A City council decision to shelve a costly corridor upgrade in favour of a spartan approach opens the door to broader public involvement.
Council rejected a $24-million plan prepared by staff for the airport gateway/Tranquille Road corridor that runs through Brocklehurst.
The area hasn’t had any significant upgrades for 30 years, so it’s overdue for enhancement. Considering the safety of pedestrians and cyclists along the busy stretch and the route’s importance as a first impression for visitors arriving by air, there is plenty of room for improvement.
Unfortunately, there’s not plenty of money to pay for a comprehensive overhaul. Planners and taxpayers tend to prefer a thorough upgrade, including road improvements, tree planting, a separate multi-use path and moving utility wires underground because it’s practical and, in the long haul, more economical and less disruptive.
Instead of a total makeover, councilors opted for a more cautious approach. They voted to strike a public advisory group to look at low-cost beautification of the airport entrance.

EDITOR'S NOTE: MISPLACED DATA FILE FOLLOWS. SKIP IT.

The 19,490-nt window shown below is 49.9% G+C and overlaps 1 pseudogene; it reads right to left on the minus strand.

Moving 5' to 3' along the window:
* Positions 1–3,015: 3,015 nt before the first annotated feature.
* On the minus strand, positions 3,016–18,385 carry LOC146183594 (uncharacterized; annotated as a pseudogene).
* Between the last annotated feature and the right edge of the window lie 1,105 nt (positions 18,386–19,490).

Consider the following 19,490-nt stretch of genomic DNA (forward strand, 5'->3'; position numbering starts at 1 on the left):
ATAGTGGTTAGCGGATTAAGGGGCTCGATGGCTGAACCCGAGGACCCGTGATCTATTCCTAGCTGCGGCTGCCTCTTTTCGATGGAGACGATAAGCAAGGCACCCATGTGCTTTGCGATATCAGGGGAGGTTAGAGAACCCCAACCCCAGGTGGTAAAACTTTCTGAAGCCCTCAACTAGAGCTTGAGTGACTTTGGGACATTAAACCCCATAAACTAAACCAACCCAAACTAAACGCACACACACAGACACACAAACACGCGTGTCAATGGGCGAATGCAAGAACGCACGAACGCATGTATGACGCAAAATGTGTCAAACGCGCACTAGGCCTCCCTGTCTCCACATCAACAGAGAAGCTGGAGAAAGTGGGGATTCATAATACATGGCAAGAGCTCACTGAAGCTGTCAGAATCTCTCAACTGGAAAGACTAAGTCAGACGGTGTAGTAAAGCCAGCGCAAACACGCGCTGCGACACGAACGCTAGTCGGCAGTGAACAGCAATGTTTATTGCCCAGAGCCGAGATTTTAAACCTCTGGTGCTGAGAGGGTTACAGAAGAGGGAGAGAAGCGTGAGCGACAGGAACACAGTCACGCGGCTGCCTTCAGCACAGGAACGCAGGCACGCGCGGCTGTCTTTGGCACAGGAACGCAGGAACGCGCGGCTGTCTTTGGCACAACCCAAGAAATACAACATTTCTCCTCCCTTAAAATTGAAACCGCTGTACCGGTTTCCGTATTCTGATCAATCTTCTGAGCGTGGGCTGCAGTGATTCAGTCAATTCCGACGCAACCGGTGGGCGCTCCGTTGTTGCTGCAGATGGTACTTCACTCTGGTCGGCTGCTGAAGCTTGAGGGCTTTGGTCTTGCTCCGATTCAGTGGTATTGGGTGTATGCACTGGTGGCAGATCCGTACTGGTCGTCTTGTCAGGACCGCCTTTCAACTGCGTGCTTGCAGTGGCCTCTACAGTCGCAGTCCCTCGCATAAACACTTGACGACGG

At the same workshop, council received a report card from staff on efforts to improve citizen engagement in the city. The conclusion was basically the same as a recent assessment by Kamloops Voters Society: High marks for effort but needs improvement.
Overall, the trend is encouraging, though greater public engagement and improved voter turnouts should be the ultimate test.
The two are made for each other — a corridor upgrade without funding and citizens keen on civic engagement. The advisory group — council steered around the term “task force” since it might raise expectations of immediate action — could be a springboard for a more imaginative process.
Since there is an element of design to the gateway, why not throw open the doors to creative thinking on the part of the interested public? Hold a contest. Offer prizes. When people sense that their ideas are valued, they are motivated to become more involved in civic affairs.
Of course, the drawback of the piecemeal corridor plan is that it doesn’t accomplish the broader objectives that guided staff planning and can’t satisfy the interests of residents, even if it is more politically palatable. With the municipal election next fall, it’s likely that the costlier plan will resurface in search of a mandate.
We Say editorials represent the viewpoint of The Daily News and are written by publisher Tim Shoults, city editor Tracy Gilchrist, or associate news editors Dan Spark and Mark Rogers.